We have selected our top pick for 2020.
Best Overall Graphics Card: Our Score = 98%
- Introducing the new XFX Triple Dissipation 5700 XT....
- Equipped with dual bios. Choose between high...
- The XFX RX 5700 XT is built for high-performance and...
- Boost clock: Up to 1905MHz
Graphics Card Buying Guide (August 2020)
Graphics cards are now synonymous with gaming, and many of their other uses often go unnoticed. The general purpose of a graphics processing unit (GPU) is to turn video data from the computer processor into electronic signals which are sent to the monitor. Think of it like this: the better the graphics card, the better the quality of the signals. Better quality signals mean that graphics can be processed faster and at a higher quality.
Why would I need a better graphics card?
The first thing you need to know is that this only applies to desktop PCs. In most cases the only way to upgrade the graphics on a laptop is to buy a new laptop. A PC will always have a pre-installed card. They are consumer grade cards meaning they are aimed at people looking to browse the web, send emails, make documents and maybe even play older videogames. An upgraded and dedicated GPU allows you to play stunning triple AAA games with no stutter, connect more monitors to your PC, build in VR and intensively use demanding photo or video editing software’s.
How does a dedicated GPU work?
It is a highly mathematical process for any GPU to render the electronic signals to be sent to the monitor. A dedicated GPU is designed to sustain the more complicated mathematical processes which must be dealt with when rendering graphics faster and at a higher quality. In order to do this, they have their own RAM and memory bandwidth. This extra power will cause GPUs to become very hot and so you will find that most dedicated GPUs are quite big and bulky to accommodate fans which help with the cool-down. The installation process can be tricky, and if you are not confident doing it yourself, then it may be wise to ask a tech-proficient person to do it for you.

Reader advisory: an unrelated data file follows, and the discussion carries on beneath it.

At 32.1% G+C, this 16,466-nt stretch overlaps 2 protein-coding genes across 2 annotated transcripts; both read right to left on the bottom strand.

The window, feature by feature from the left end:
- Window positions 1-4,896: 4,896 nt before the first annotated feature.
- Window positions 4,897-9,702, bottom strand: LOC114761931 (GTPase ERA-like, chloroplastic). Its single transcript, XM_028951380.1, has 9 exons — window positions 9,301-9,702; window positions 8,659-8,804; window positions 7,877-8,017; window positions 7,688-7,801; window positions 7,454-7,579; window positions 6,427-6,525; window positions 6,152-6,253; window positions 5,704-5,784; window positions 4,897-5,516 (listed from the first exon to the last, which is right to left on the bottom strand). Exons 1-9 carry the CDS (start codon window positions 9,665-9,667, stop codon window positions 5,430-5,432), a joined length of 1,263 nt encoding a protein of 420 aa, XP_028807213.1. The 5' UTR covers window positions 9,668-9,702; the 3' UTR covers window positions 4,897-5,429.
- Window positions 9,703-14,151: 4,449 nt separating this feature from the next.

Which GPU should I get?
This is by no means an easy question, not even for technology buffs. While the most reliable brands in this space are Nvidia, GeForce, Radeon and AMD, their cards may not be right for you. There are some core factors to consider which we have listed below to give you an idea of what to look out for.
Is your computer compatible with the GPU?
Look for guides on checking compatibility as the GPU that you buy might not even work.
What are your needs and budget?
If you want stunning, 4K gameplay, you can expect to pay around a maximum of £700 for top-of-the-range performance. For non-gaming needs, you might be looking to pay around £200.
What bandwidth does it have?
A higher bandwidth means the GPU can render faster and higher quality images.
Upgrading a graphics card is a highly technical process so do not be in any rush. Look around, take your time and ask questions until you are confident that you have chosen a compatible card which will satisfy your needs.